Screenwriting - Courses & competions or Natural?

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  • -XL-
    replied
    Re: Screenwriting - Courses & competions or Natural?

    This might be a long post. Apologies if so, but hey, you asked Take it all with a pinch of salt. Just my humble opinion.

    Originally posted by MPrince View Post
    Out of the various ideas for different films, i came up with 20. Now I know I can knock up a draft for each one, but how do I turn into something that's vivid and eye-catching and "reads well"?
    20 ideas? Right. Firstly, at least half probably aren't as good as you think. This is natural. You want to write the gems. Don't waste your time on semi-precious. There are only so many hours in the day to write. Pick the one that excites you most and (if you're writing with the hope of selling something) that seems commercially viable. Talk to people about it and see if it excites them. I know when an idea's worth writing when my writer friends curse at me for thinking up the idea first. Write the **** out of it. While you're doing that think up more concepts and add them to the list. Once you're done with that script, look over the list again and re-choose. And on and on...

    Crafting something that reads well takes hard fvcking work, lots of reading, ten times as much writing and a natural skill with words. Those missing one of the components generally have to make up for it by working harder in another. I don't believe you can be taught this but you can learn.

    What I'm saying is that: Is it better to learn screenwriting from courses & competitions or can it only come to you naturally?
    You can't learn from a competition. The purpose of competitions is clear from the name. The deadlines can help you get something finished. The right competitions can be rewarding, but entering the Olympics when you're still perfecting walking isn't the greatest idea.

    The best way to learn - and I mean this as an absolute - is by writing and examining. Examining both your own choices and the choices other writers make. Why do they/I do this? What effect does it have? What other ways are there to write this? What effect would that have? etc etc...

    I believe there's a natural element to it. Some people are just better at it. Everything in life works that way. So if you're not exceptionally gifted (and most writers fall under this category) then you have to be willing to work twice as hard as everyone else.

    Courses: see below.

    I would like to know is it worth going to a local college and applying to get on their writing courses or entering various competitions or is it only a Natural skill which can be boosted through read screenwriting books and studying scripts.
    I'm currently in my last 3 weeks on a Scriptwriting BA down in Bournemouth. Taught by industry writers with individual project tutorials from working writers. If you really want to write I can't recommend it highly enough. To be honest, I don't think I've learnt much in lectures I didn't already know from internet forums and scriptwriting books but that's because I've worked my ass off absorbing all the material I can get my hands on for years. However, the main things the course has given me are 1) time to write (it's a full-time course and with student loans and odd part-time jobs I've scraped by working very little and writing much more than if I'd been working full-time) 2) deadlines (and god I'll miss them when they're gone) 3) access to working writers (brainstorming ideas, professional notes and feedback). Honestly, I've improved a huge amount while here but I wouldn't credit the bulk of it to being taught, rather to learning through experience and critical feedback.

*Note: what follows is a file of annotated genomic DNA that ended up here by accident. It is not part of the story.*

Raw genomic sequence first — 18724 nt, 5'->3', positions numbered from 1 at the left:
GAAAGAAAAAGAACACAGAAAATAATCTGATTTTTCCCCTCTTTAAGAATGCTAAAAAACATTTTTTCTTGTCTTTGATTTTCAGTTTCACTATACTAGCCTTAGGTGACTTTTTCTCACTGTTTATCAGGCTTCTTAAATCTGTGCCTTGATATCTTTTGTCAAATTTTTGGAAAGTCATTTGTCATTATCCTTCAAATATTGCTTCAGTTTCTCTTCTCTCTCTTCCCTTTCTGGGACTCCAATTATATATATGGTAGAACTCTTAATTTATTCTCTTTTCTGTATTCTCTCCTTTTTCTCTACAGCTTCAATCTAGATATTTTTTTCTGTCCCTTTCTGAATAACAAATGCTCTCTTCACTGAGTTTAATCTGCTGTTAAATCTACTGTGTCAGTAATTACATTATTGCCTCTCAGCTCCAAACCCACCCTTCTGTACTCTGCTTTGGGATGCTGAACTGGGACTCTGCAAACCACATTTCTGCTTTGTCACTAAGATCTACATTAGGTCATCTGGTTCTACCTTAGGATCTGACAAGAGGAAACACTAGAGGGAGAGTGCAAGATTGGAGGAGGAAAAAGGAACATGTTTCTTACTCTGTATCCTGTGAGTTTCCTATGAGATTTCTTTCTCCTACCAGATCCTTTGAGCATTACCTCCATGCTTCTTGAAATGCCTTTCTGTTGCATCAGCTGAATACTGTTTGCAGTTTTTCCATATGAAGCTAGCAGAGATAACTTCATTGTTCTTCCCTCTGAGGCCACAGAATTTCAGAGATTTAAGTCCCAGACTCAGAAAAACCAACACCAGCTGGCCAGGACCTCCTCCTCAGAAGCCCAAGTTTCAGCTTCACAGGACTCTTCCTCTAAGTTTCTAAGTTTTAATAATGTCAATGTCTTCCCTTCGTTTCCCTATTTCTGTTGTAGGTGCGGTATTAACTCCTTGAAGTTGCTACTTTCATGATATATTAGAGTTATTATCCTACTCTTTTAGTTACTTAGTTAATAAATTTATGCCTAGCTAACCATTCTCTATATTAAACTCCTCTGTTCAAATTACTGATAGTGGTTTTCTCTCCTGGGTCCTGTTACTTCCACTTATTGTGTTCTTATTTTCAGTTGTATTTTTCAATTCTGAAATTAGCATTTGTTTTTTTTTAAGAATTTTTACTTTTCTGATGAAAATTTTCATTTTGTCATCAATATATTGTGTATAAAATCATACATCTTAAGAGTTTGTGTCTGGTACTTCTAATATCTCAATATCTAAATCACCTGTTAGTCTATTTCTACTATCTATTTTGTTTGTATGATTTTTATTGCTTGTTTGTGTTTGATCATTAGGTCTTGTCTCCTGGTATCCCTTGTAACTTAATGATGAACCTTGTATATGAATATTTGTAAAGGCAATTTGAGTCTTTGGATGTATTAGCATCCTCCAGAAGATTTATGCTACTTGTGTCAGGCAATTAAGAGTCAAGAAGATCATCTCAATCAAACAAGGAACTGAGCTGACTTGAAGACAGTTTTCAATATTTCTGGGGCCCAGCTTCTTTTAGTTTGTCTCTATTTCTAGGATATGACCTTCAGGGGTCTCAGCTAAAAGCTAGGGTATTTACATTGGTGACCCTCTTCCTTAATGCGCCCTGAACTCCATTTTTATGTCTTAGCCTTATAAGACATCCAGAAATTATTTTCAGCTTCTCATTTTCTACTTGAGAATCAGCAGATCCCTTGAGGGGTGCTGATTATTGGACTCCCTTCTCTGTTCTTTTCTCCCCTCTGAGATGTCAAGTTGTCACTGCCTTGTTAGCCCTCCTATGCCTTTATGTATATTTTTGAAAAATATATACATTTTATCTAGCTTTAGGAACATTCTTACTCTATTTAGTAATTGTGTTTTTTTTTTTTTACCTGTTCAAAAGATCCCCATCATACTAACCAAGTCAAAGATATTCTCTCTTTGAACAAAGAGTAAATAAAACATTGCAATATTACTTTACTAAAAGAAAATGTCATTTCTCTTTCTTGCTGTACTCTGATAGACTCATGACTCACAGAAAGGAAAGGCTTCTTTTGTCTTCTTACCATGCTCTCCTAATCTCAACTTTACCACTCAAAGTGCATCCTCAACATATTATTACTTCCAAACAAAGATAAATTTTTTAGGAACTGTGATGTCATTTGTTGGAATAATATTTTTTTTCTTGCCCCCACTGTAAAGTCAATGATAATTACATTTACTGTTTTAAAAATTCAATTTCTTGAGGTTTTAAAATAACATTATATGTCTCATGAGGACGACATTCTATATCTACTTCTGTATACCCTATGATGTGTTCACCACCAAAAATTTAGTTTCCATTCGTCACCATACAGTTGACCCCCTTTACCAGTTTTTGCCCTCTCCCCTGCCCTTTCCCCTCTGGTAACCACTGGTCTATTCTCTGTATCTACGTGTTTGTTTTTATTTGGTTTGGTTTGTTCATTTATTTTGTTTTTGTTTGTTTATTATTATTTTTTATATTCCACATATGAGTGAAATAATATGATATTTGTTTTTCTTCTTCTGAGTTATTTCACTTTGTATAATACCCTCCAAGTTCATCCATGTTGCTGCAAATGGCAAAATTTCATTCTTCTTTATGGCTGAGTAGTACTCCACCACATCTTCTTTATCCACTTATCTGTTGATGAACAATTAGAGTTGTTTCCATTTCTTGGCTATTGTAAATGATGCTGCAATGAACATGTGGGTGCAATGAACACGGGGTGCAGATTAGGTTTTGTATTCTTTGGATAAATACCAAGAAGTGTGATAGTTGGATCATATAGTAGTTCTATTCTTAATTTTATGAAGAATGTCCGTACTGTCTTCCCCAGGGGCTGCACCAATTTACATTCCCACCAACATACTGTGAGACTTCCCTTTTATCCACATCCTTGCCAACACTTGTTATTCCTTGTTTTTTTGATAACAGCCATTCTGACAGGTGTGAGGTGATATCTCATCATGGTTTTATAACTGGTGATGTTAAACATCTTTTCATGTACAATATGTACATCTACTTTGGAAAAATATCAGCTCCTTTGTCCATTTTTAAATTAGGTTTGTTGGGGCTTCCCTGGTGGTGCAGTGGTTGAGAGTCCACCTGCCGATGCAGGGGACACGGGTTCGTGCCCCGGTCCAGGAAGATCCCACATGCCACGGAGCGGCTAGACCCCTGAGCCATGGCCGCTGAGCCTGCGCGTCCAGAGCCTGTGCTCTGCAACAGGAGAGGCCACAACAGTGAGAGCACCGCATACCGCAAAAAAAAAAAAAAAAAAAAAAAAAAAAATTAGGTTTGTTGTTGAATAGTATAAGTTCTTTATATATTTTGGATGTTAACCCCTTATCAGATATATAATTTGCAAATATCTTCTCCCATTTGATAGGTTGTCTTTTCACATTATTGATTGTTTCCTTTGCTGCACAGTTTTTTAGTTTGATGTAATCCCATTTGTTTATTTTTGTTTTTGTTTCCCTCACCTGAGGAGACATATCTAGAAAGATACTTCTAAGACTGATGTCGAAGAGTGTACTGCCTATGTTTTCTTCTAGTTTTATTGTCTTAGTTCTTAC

If you're going to take a course take one run by professionals. A local college course won't likely add anything more than you could learn by shelling out for a few books. (e.g. One of my classmates taught a course over last Summer in London. He's a good writer but, IMO, not experienced enough for people to really get any more benefit from than they could a couple of books.) If you can't get to one taught by a pro then think about online. There are a few good ones taught by Pros.

    I mean I've bought a bunch of books (not Robert McKee's Story, though, I've heard that's too complex for beginners ) and tried to study scripts but I'm none the wiser. I've written a script, but I'm worried if I'm just trying emulate other scripts.
    That's very possible. My first few were like that, I'm sure. How many scripts have you read? An interesting technique I tried when starting out is retyping a script. Pull up a copy of SCREAM and retype it in Final Draft. It's kinda like having a pro hold your racket over your hand and show you how the shots supposed to feel.